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Yin-Yang – A tool for stress-testing SMT solvers (testsmt.github.io)
54 points by zsu 70 days ago | hide | past | favorite | 14 comments



Any ideas why Z3 has so many more issues than CVC4?

Maybe because CVC4 has better practices around fuzzing? https://github.com/CVC4/CVC4/wiki/Fuzzing-CVC4 Not sure.

I am also looking for a recommendation for a survey comparing different SMT solvers, including e.g. https://github.com/SRI-CSL/yices2 and https://github.com/dreal/dreal4


Good question, gugagore!

We have treated Z3 and CVC4 exactly equal, i.e. every formula on which Z3 was tested, CVC4 got also tested. It is thus striking that we found almost twice as many bugs in Z3 as compared to CVC4. The solvers have different development models. Whereas Z3 relies on a single main developer and a couple of assisting developers, CVC4 is more of a community effort. CVC4 requires code reviews, Z3 usually not. On the other hand, issues in Z3 get usually fixed faster and Z3 has the larger codebase (Z3: ~400k LoC vs CVC4: ~200k LoC). The fuzzing practices of CVC4 did not play a role, though. As soon as they were in place (since August 2020), we applied their rules to both solvers. Our earlier work "Validating SMT Solvers via Semantic Fusion" published at PLDI 2020 (bug hunting from July 2019 - November 2019) showed the same trend. To the best of our knowledge, all SMT solver bug hunting campaigns prior to ours, found no bugs in CVC4 at all. CVC4 simply seems to be harder to crack.


To add a quick follow-up to dwinterer's nice reply, note please Z3's current support for nonlinear arithmetic and string logics is more advanced than CVC4's, where many of the detected bugs in Z3 occurred.


Figure 8 in the OOPSLA paper (https://arxiv.org/pdf/2004.08799.pdf) provides a breakdown of the bugs found in different logics for Z3 and CVC4.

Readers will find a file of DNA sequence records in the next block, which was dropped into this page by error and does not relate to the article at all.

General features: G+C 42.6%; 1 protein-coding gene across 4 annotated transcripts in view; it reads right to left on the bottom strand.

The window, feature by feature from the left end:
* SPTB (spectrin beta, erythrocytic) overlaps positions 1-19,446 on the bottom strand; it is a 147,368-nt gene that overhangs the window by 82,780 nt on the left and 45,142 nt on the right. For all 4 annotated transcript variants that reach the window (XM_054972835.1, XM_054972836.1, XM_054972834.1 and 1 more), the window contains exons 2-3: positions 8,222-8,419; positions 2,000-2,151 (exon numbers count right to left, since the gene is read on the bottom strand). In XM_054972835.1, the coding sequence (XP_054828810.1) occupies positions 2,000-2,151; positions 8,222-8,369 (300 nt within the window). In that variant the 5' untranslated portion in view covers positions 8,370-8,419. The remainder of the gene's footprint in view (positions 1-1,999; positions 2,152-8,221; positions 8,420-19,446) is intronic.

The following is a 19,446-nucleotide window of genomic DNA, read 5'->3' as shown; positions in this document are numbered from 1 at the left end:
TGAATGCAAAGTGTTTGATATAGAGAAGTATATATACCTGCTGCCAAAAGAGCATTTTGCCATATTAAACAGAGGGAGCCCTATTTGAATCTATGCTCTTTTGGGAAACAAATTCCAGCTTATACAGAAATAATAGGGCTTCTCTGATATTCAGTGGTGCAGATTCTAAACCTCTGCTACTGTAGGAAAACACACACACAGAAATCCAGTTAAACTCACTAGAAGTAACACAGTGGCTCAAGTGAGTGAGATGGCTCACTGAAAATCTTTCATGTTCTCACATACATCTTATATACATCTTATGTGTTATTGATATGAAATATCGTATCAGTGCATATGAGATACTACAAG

I really wish Microsoft would hire some developers to help Nikolaj. I've done some simple volunteer dev work for Z3 (just creating a nuget package & improving their build/release pipeline mostly) but my impression is there is a ton of work that could be done if one were to really sink their teeth into the codebase. Really tricky, interesting, applied-theory type work too.

I'm biased but if I had any purse string authority at Microsoft, RiSE's budget would be a multiple of what it currently is.


The SMT-COMP competition is held every year. https://smt-comp.github.io/2020/results.html Look up your problem domain and see how they compare.

A nice thing about the smtlib2 format is that you can try the same problem in different solvers without too much pain. Generally every solver will out perform other solvers on at least some problems.

For general purpose use, Z3 is a good starting point.

I've had good luck with Boolector.

I haven't really tried dreal. It is specialized for problems involving nonlinear predicates over real numbers, so it targets a different application domain than the other solvers.


This video illustrates the principle well: https://www.youtube.com/watch?v=hEWpbO5yXPw


Good video!

It could have been improved by digging into why the code of Z3 and CVC4 had those bugs.

It is surprising to me that they could be wrong on such simple statements (and such a simple fuzzing procedure). I expected the faulty statements to be gigantic edge-case monstrosities, but they are just a few lines of boolean logic.


Agreed; such an analysis/study would be nice to have. It is worth to point that the small tests were the results of test input reduction --- the original tests were often quite large. Many of the bugs were due to incorrect handling of corner/boundary cases, such as "division by zero" (which has well-defined semantics in SMT-LIB).


Project website: https://testsmt.github.io/


It's verification-verifiers all the way down.


Congratulations! This is fantastic.


Thanks!


"Come on Richard. Yin and Yang? Pretty sure it's Ying and Yang." - Ron LaFlamme




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